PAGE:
Are You a Married Single Mom?

If you have kids you know how hard the job of mothering is.  Even though married moms have a spouse to help them with household chores, parenting, and managing the home, they still may feel as overwhelmed as moms who don’t have a partner.  This situation, where women feel like they are stuck doing it all, is becoming more common and has even led to the start of internet support groups for FLASMs (feels like a single mom).

When married moms compare themselves to single moms as if they are the same though, some truly single moms find this annoying and insulting.  Koa Beck from Mommyish.com writes on this aspect of the “married single mom syndrome”.  Single moms don’t have a choice about doing everything all by themselves like married moms do.  “If they are feeling overwhelmed by childrearing, work, etc. then that’s what they should say — that they are an ‘overwhelmed mother’ and ask for help,” one single mom told the writer. 

Most Women Feel Overwhelmed

A recent survey by TheBump.com and ForbesWoman.com found that most women feel overwhelmed when it comes to parenting responsibilities.  According to their co-parenting survey of 1,200 moms, 70 percent of working moms and 68 percent of stay-at-home moms felt resentful towards their partner because they felt the parental and household responsibilities were divided unfairly.

Overwhelmed moms are not necessarily alone though.  The dynamics of households have changed but old stereotypes are still around.  Dads are still expected to be the “man of the house” and have their own pressures and stresses.  Dads may be aware of the fact that they aren’t pulling their weight, but have a hard time finding balance themselves.  A survey by Boston College Center for Work & Family found that most dads want to share the parenting responsibilities with their spouses equally, but struggle to do so.  According to the survey of 1000 dads, 68 percent of the dads surveyed felt that parenting should be divided equally, but only 30 percent said that they were actually doing this.

Another 2010 survey by Procter & Gamble found that 91 percent of 1,000 dads surveyed felt that their relationships were better when they shared the household chores equally.  Other studies have found this to be true as well.  A 2009 study found that men who help with housework get more sex.  It makes sense.  When women get help with chores or parenting responsibilities, they may feel more affectionate towards their partners.

When You Feel Like a “Married Single Mom”

In most cases, women who feel like married single moms may just need to speak up and communicate better with their partners.  Don’t expect your partner to read your mind when it comes to needing help and support.  Let him know what kinds of things he can do to help you feel less overwhelmed.  When you ask for his help though, don’t expect him to do everything your way.  Author Gregory Keer gives his advice on tapping into dad’s potential saying, moms often “tell dads how to do everything, down to the smallest detail. If the fathers do something differently from the moms, they are reprimanded and often taken off some parenting duties.”  You might have a certain way of doing laundry, putting the kids to bed, or grocery shopping, but if you want him to help more you need to let him help, and stay out of his way.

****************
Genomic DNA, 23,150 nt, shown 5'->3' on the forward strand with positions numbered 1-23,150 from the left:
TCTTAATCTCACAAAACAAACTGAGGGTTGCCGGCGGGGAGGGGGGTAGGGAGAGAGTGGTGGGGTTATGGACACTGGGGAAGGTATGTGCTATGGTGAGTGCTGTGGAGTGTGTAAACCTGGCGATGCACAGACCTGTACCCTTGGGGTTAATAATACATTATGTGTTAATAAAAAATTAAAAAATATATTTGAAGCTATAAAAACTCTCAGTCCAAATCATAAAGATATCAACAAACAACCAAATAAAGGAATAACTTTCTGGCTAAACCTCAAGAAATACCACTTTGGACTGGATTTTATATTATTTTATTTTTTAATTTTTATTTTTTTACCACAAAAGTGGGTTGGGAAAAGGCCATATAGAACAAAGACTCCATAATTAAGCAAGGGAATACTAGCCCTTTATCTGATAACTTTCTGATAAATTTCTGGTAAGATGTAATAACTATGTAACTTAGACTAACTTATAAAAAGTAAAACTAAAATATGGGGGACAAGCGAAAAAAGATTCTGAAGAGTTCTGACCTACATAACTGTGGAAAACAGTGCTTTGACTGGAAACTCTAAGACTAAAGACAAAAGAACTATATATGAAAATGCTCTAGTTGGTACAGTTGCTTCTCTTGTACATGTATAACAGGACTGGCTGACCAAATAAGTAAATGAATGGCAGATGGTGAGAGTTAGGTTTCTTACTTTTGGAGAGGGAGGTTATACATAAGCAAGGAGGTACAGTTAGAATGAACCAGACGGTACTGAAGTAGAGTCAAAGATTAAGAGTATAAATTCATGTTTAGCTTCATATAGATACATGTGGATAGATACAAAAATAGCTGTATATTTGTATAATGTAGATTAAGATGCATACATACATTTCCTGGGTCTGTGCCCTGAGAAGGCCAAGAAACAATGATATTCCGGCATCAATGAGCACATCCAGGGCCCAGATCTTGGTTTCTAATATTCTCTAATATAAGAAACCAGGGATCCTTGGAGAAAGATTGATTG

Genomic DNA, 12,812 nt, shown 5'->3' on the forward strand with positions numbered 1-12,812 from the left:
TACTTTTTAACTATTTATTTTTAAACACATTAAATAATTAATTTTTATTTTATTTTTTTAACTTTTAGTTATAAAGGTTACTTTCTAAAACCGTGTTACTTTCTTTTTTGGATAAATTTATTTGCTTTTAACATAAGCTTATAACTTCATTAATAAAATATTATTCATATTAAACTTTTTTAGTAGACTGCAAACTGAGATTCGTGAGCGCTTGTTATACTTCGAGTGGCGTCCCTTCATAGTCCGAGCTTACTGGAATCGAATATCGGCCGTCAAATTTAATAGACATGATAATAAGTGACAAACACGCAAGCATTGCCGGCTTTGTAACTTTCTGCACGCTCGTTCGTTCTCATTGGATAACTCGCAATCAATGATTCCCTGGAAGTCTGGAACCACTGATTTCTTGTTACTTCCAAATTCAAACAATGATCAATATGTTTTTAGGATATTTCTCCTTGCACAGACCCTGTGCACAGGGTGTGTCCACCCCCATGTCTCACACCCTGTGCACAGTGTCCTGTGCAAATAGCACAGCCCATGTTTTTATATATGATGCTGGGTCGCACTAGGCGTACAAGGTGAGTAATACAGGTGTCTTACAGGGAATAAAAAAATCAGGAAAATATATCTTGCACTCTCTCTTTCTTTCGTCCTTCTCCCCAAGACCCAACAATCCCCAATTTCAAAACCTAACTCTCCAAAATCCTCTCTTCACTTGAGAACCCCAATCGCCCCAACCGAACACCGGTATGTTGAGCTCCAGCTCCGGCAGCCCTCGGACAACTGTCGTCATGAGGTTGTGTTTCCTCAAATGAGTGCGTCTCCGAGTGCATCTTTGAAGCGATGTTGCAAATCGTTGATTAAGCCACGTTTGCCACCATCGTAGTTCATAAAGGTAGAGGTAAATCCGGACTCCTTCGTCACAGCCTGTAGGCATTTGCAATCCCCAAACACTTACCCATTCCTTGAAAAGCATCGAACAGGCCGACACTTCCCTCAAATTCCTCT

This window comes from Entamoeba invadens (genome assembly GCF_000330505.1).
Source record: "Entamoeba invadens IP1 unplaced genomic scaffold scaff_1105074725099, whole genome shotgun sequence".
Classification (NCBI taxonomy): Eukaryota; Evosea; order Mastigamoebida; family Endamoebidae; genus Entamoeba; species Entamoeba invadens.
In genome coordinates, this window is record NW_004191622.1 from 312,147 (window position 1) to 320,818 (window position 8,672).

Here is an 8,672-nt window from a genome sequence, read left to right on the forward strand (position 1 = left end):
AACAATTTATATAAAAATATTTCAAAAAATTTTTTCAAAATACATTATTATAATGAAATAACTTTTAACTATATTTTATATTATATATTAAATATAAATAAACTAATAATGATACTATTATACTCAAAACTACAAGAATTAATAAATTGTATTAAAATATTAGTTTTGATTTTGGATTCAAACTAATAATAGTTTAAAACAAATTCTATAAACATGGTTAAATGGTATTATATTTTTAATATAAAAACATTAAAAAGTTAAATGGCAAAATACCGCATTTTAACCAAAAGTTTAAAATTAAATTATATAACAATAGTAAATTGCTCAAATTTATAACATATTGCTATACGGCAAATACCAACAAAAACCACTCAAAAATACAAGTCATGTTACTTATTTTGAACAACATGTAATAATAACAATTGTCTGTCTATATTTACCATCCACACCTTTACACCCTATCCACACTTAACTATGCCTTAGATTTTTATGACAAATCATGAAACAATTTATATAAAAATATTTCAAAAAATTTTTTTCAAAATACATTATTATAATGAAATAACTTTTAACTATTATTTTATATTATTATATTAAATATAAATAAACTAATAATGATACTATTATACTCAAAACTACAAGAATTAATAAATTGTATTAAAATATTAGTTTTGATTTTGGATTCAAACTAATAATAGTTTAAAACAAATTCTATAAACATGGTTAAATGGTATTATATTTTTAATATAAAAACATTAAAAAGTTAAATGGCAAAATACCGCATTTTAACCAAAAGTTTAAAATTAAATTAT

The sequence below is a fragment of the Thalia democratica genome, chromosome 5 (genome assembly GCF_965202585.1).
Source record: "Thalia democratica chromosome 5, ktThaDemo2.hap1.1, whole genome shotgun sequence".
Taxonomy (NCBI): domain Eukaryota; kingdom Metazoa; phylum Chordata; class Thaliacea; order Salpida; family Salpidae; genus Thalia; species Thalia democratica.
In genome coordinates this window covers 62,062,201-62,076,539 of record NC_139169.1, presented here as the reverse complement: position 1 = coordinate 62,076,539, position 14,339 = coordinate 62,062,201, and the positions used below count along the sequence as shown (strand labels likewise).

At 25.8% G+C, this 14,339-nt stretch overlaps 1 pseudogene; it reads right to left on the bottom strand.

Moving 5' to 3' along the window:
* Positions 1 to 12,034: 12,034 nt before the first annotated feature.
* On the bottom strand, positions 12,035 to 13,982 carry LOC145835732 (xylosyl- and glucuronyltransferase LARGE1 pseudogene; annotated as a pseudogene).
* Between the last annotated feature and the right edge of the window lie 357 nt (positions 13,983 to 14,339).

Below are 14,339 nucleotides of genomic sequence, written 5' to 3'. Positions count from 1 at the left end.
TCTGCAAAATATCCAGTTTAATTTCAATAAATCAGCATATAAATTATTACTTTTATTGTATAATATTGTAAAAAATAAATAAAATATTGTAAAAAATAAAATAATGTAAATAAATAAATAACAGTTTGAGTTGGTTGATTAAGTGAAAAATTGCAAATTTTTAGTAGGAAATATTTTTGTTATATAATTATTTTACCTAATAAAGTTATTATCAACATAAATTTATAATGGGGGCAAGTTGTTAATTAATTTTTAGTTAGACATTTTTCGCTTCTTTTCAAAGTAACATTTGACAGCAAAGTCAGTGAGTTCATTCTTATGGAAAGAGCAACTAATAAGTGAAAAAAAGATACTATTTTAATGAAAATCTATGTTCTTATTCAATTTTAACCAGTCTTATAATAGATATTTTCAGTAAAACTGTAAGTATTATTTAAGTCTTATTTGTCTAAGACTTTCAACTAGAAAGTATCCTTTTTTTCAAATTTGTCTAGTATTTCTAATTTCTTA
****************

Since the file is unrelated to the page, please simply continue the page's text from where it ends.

If both parents are overwhelmed with work or household duties it may make sense to take some of the stress off of both partners and get some paid help around the house.  Kathy Fitzgerald Sherman, author of A Housekeeper Is Cheaper Than a Divorce, told BlueSuitMom, "After trying, and failing, to get their husbands to take on an equal share of this workload, women are paying the price through increased stress levels, loss of leisure time, and damage to their marriages because of rising levels of anger and resentment towards their spouses."  In her book she provides suggestions on how to fit a housekeeper into your budget and tips for hiring a cleaning service.

However, sometimes when a mother feels like she is doing it all on her own and is harboring deep issues of anger and resentment because of this, the relationship may be in more serious trouble.  In cases like this, counseling may be beneficial.  Marriage counseling is not magical but may help partners work through issues like this that are keeping them unhappy.

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6 comments

By Socksey on 07/03/13 at 5:04 am

It's not just military wives....
I'm living in an area where I have no family... so no support there...
I have a husband who lives on the ot  ...

By mommy4micandella on 01/21/12 at 1:39 pm

I agree 100000000% with all of this...my hubby works 4pm til midnight (off sunday/monday) so i am home with the girls all evenings...makes it hard when   ...

By amrose on 01/10/12 at 9:43 am

This is exactly how I described the way I feel to my dh, married single mom.

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